“I wish I could live through something,” pouts Christine, a.k.a. Lady Bird (Saoirse Ronan). Being 17, she’s blissfully unaware that she is currently navigating a life-changing time, the bridge between adolescence and adulthood. For now, she’s trapped in a car with her mom, Marion (Laurie Metcalf), returning to Sacramento from a college road trip. One stray word spirals into an epic argument, complete with a greatest-hits of accusations (“You don’t think of anybody but yourself”), and one of the best “last words” ever.
Lady Bird is a marvelously funny and smart coming-of-age story, written by indie actress Greta Gerwig, who also makes her directorial debut. It’s 2002, and Lady Bird is doing OK at a tony Catholic high school (on a scholarship), but her focus is on getting out. “I want to go where culture is,” she bemoans, and for her, this is a financially unattainable college in New York City. Mom is a buzzkill: “My job is to keep you realistic.”
Over the year depicted, there is the typical retinue of activities: school play, applying for college, parties and proms, the highs and lows of dating, and singing along to bad Dave Matthews songs. Throughout, Lady Bird makes the expected good and bad choices, though this familiarity in no way diminishes the pleasures of seeing them unfold.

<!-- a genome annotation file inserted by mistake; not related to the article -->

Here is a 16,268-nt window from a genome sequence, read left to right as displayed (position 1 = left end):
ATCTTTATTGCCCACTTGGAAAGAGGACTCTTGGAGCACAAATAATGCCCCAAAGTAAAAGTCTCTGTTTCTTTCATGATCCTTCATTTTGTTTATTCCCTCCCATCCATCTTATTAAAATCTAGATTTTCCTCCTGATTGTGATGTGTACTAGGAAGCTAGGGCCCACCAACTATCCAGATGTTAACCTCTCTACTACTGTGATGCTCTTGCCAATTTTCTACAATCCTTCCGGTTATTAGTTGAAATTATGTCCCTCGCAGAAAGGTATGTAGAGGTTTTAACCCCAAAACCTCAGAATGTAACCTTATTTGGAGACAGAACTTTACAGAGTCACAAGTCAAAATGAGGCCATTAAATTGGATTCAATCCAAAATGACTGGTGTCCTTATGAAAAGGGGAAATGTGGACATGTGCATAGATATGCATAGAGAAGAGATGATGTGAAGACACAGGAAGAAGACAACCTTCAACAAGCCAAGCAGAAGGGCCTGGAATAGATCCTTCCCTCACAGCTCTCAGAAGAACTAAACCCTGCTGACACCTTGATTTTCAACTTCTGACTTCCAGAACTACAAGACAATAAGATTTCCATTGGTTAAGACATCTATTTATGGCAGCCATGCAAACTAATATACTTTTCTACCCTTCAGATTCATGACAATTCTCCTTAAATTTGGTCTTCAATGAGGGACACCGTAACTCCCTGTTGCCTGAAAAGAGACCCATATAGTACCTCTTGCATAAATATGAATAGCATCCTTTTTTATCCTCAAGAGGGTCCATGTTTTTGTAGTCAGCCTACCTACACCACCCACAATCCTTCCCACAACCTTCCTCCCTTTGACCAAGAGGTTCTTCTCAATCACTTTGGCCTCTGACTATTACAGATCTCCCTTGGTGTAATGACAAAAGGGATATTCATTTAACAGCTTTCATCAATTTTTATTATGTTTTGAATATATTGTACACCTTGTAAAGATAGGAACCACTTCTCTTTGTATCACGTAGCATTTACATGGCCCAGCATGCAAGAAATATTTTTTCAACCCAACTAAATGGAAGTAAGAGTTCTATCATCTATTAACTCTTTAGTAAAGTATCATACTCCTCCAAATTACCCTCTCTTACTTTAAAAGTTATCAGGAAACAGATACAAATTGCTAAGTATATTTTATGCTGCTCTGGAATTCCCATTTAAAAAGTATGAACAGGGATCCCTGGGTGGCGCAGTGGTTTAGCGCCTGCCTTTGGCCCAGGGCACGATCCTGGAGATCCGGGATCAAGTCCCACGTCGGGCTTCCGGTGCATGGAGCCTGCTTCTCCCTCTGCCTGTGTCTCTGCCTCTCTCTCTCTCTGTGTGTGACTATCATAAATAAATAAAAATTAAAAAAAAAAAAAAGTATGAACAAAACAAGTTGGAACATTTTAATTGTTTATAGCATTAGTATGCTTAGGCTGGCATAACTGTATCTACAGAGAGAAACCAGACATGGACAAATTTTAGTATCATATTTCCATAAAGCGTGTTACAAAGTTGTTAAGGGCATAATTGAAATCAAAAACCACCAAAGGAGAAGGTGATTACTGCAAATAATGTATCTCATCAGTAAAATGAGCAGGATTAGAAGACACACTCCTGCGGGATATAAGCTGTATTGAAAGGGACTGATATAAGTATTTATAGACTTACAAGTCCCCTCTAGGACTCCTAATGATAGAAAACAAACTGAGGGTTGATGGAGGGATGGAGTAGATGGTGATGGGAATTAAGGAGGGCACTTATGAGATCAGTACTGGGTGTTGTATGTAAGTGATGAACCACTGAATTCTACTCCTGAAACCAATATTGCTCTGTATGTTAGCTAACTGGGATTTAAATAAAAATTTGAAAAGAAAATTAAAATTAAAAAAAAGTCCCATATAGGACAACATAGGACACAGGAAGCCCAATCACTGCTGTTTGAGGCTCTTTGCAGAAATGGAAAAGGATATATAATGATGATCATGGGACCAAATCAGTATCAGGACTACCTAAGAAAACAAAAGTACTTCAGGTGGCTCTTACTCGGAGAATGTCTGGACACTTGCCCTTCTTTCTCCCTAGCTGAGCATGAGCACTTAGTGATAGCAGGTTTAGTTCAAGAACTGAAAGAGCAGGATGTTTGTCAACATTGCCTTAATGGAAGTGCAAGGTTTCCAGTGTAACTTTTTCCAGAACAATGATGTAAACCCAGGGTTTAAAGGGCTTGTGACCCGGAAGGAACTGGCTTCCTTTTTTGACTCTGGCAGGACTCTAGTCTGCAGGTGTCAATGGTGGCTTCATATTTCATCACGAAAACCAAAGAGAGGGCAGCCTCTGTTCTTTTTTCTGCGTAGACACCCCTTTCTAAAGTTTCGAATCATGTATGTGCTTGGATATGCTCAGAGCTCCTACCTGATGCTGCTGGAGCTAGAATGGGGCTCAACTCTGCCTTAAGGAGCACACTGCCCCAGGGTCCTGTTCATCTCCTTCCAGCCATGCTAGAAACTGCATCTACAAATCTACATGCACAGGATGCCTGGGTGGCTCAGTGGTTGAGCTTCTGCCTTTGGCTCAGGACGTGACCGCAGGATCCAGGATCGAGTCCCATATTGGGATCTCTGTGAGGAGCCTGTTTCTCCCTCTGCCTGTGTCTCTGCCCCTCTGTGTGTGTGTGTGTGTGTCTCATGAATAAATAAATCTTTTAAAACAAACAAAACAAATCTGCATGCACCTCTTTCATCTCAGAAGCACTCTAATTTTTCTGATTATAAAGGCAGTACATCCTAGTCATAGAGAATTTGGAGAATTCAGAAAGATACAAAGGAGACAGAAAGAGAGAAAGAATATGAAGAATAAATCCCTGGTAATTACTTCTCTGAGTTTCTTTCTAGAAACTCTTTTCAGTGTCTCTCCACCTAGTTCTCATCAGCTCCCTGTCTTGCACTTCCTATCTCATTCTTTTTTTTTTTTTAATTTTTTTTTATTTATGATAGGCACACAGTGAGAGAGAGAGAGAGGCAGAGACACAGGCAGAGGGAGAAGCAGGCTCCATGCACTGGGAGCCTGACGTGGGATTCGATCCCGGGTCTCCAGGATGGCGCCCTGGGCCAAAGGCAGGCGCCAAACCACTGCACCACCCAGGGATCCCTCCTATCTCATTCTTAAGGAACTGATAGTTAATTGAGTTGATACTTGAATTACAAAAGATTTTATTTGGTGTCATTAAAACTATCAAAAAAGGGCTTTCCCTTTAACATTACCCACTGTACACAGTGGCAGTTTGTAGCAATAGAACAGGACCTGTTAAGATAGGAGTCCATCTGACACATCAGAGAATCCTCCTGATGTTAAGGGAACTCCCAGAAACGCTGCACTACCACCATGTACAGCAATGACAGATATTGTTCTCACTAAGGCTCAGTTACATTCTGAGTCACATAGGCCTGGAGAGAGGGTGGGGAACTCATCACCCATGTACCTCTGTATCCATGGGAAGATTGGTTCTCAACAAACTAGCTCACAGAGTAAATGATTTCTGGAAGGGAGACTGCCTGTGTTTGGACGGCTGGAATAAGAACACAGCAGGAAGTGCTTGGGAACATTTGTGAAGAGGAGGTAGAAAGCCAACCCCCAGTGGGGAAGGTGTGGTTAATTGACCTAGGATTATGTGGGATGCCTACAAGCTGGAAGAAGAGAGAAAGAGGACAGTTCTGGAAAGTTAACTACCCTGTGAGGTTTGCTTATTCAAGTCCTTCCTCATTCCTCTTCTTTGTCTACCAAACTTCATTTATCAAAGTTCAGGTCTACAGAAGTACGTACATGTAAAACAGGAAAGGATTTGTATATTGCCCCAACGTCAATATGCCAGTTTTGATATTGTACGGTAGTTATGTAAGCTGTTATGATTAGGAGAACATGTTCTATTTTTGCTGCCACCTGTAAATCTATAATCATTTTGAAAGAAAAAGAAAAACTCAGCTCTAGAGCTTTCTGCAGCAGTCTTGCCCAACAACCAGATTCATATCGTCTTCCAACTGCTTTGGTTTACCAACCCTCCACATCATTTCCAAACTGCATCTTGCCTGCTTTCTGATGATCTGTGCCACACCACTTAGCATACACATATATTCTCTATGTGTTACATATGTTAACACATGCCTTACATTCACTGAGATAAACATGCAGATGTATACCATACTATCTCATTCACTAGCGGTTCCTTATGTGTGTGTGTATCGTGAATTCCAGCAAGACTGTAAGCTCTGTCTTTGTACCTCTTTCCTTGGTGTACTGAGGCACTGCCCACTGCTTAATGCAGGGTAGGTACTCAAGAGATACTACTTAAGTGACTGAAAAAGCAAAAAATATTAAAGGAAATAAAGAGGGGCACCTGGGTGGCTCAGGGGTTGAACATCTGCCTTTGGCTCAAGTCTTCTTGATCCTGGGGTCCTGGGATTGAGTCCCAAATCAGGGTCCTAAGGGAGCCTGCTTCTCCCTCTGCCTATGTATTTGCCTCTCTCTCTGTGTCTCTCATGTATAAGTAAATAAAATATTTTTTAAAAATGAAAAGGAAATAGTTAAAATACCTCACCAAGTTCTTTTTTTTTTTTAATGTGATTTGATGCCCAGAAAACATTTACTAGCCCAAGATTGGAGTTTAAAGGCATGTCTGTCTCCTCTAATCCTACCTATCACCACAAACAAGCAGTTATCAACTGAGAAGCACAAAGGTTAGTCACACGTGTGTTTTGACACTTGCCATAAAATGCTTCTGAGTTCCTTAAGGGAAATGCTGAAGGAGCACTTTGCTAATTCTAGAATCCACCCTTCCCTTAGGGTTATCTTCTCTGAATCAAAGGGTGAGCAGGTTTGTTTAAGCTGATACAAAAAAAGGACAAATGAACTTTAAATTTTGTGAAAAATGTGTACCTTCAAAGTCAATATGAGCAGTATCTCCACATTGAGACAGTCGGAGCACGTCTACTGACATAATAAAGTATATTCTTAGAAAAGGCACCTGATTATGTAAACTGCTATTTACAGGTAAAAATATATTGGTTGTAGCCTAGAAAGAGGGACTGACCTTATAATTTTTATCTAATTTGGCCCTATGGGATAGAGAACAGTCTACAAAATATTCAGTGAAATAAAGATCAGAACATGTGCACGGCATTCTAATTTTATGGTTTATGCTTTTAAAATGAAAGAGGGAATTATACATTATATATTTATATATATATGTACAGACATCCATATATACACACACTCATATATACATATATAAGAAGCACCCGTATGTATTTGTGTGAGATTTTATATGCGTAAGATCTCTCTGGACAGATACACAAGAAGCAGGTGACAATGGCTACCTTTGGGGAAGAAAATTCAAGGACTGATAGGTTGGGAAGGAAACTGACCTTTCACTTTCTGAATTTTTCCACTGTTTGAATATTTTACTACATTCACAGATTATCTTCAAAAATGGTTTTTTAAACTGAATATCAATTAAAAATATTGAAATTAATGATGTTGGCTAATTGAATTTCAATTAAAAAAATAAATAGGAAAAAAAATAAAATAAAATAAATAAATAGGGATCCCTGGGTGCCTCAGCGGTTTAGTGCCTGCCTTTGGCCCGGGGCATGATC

Lady Bird is bursting at her constraints: family, school, the backwater of Sacramento — even as they sustain her. She knows she’s right about everything — and sometimes she is — even when she is unsure; this fierce certainty is her best and worst asset. This is a film that lets its female protagonists be messy, complex, infuriating characters whom you nonetheless really root for, and Ronan and Metcalfe are fantastic in their roles.
The gods have heard my call for more films about the intense and often fraught relationships between mothers and daughters. There are many finely observed moments of this dynamic here, but I loved this scene, in which just a dozen or so exchanged words captures both the longing to connect and the utter failure of communication. In the confessional-like sanctity of the thrift-store dressing room, Lady Bird addresses her mother from behind the door: “I wish that you liked me.” Marion is stung: “Of course, I love you.” “But I want you to like me,” says Lady Bird, defeated.
The movie, a tidy 90 minutes that I wanted never to end, follows Lady Bird to college, but I was left wistful, wondering what she’s doing now 15 years later. I bet it’s grand.